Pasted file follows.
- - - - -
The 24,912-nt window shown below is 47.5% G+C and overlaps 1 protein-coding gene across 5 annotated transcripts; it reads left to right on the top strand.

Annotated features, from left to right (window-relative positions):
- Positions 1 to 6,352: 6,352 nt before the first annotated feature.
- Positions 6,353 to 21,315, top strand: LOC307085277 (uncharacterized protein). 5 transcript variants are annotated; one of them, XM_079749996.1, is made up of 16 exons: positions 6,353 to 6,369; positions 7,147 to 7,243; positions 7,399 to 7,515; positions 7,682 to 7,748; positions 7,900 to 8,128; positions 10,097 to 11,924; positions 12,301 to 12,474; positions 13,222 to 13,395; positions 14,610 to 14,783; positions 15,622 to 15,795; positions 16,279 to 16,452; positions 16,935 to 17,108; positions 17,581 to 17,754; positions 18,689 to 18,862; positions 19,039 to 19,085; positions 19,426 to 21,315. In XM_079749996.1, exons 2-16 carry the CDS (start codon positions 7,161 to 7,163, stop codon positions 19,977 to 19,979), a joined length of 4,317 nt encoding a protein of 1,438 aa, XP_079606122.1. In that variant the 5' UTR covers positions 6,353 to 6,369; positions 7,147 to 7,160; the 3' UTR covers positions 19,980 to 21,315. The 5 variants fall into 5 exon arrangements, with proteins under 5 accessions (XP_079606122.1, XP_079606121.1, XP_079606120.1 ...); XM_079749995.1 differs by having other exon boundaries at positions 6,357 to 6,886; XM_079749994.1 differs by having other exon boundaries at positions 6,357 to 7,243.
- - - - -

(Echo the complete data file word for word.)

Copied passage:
The 24,912-nt window shown below is 47.5% G+C and overlaps 1 protein-coding gene across 5 annotated transcripts; it reads left to right on the top strand.

Annotated features, from left to right (window-relative positions):
- Positions 1 to 6,352: 6,352 nt before the first annotated feature.
- Positions 6,353 to 21,315, top strand: LOC307085277 (uncharacterized protein). 5 transcript variants are annotated; one of them, XM_079749996.1, is made up of 16 exons: positions 6,353 to 6,369; positions 7,147 to 7,243; positions 7,399 to 7,515; positions 7,682 to 7,748; positions 7,900 to 8,128; positions 10,097 to 11,924; positions 12,301 to 12,474; positions 13,222 to 13,395; positions 14,610 to 14,783; positions 15,622 to 15,795; positions 16,279 to 16,452; positions 16,935 to 17,108; positions 17,581 to 17,754; positions 18,689 to 18,862; positions 19,039 to 19,085; positions 19,426 to 21,315. In XM_079749996.1, exons 2-16 carry the CDS (start codon positions 7,161 to 7,163, stop codon positions 19,977 to 19,979), a joined length of 4,317 nt encoding a protein of 1,438 aa, XP_079606122.1. In that variant the 5' UTR covers positions 6,353 to 6,369; positions 7,147 to 7,160; the 3' UTR covers positions 19,980 to 21,315. The 5 variants fall into 5 exon arrangements, with proteins under 5 accessions (XP_079606122.1, XP_079606121.1, XP_079606120.1 ...); XM_079749995.1 differs by having other exon boundaries at positions 6,357 to 6,886; XM_079749994.1 differs by having other exon boundaries at positions 6,357 to 7,243.